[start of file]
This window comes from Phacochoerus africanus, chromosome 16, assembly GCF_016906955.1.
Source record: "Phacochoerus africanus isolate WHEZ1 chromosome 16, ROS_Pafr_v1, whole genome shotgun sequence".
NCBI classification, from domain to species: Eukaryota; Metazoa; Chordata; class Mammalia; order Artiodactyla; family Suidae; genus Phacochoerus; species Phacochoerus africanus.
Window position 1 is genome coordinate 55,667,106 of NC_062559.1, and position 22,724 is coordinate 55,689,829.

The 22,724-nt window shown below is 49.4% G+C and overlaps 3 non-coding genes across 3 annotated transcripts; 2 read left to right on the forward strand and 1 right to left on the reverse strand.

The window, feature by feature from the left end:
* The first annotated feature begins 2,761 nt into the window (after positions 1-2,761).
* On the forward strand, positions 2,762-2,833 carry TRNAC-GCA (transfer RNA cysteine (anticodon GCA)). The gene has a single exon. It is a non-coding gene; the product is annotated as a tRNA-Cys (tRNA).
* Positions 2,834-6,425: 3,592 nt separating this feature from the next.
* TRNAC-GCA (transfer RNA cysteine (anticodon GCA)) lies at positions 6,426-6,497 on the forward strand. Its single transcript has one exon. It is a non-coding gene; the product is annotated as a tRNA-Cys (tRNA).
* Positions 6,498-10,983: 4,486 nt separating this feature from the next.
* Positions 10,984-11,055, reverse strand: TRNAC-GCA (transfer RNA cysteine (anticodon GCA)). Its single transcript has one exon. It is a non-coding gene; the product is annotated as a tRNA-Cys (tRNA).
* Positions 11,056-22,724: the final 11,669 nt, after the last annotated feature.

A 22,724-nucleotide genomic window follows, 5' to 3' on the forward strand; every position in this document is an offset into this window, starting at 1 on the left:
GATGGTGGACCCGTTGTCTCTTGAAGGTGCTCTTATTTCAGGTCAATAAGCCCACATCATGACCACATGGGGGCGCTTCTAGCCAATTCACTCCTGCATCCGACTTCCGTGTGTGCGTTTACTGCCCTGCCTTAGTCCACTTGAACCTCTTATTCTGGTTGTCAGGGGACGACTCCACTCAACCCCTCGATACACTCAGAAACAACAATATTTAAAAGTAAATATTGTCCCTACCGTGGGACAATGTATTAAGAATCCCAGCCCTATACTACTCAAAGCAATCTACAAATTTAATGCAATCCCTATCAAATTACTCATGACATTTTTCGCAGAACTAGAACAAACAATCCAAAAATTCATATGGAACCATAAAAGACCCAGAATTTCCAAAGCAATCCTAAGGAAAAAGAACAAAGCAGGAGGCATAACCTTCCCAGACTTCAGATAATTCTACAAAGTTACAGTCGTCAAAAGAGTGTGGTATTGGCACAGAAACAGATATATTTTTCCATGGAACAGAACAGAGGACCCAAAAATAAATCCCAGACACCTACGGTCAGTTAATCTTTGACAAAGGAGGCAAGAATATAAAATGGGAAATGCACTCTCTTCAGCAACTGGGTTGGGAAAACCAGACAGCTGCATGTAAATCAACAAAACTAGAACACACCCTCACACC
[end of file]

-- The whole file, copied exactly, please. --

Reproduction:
This window comes from Phacochoerus africanus, chromosome 16, assembly GCF_016906955.1.
Source record: "Phacochoerus africanus isolate WHEZ1 chromosome 16, ROS_Pafr_v1, whole genome shotgun sequence".
NCBI classification, from domain to species: Eukaryota; Metazoa; Chordata; class Mammalia; order Artiodactyla; family Suidae; genus Phacochoerus; species Phacochoerus africanus.
Window position 1 is genome coordinate 55,667,106 of NC_062559.1, and position 22,724 is coordinate 55,689,829.

The 22,724-nt window shown below is 49.4% G+C and overlaps 3 non-coding genes across 3 annotated transcripts; 2 read left to right on the forward strand and 1 right to left on the reverse strand.

The window, feature by feature from the left end:
* The first annotated feature begins 2,761 nt into the window (after positions 1-2,761).
* On the forward strand, positions 2,762-2,833 carry TRNAC-GCA (transfer RNA cysteine (anticodon GCA)). The gene has a single exon. It is a non-coding gene; the product is annotated as a tRNA-Cys (tRNA).
* Positions 2,834-6,425: 3,592 nt separating this feature from the next.
* TRNAC-GCA (transfer RNA cysteine (anticodon GCA)) lies at positions 6,426-6,497 on the forward strand. Its single transcript has one exon. It is a non-coding gene; the product is annotated as a tRNA-Cys (tRNA).
* Positions 6,498-10,983: 4,486 nt separating this feature from the next.
* Positions 10,984-11,055, reverse strand: TRNAC-GCA (transfer RNA cysteine (anticodon GCA)). Its single transcript has one exon. It is a non-coding gene; the product is annotated as a tRNA-Cys (tRNA).
* Positions 11,056-22,724: the final 11,669 nt, after the last annotated feature.

A 22,724-nucleotide genomic window follows, 5' to 3' on the forward strand; every position in this document is an offset into this window, starting at 1 on the left:
GATGGTGGACCCGTTGTCTCTTGAAGGTGCTCTTATTTCAGGTCAATAAGCCCACATCATGACCACATGGGGGCGCTTCTAGCCAATTCACTCCTGCATCCGACTTCCGTGTGTGCGTTTACTGCCCTGCCTTAGTCCACTTGAACCTCTTATTCTGGTTGTCAGGGGACGACTCCACTCAACCCCTCGATACACTCAGAAACAACAATATTTAAAAGTAAATATTGTCCCTACCGTGGGACAATGTATTAAGAATCCCAGCCCTATACTACTCAAAGCAATCTACAAATTTAATGCAATCCCTATCAAATTACTCATGACATTTTTCGCAGAACTAGAACAAACAATCCAAAAATTCATATGGAACCATAAAAGACCCAGAATTTCCAAAGCAATCCTAAGGAAAAAGAACAAAGCAGGAGGCATAACCTTCCCAGACTTCAGATAATTCTACAAAGTTACAGTCGTCAAAAGAGTGTGGTATTGGCACAGAAACAGATATATTTTTCCATGGAACAGAACAGAGGACCCAAAAATAAATCCCAGACACCTACGGTCAGTTAATCTTTGACAAAGGAGGCAAGAATATAAAATGGGAAATGCACTCTCTTCAGCAACTGGGTTGGGAAAACCAGACAGCTGCATGTAAATCAACAAAACTAGAACACACCCTCACACC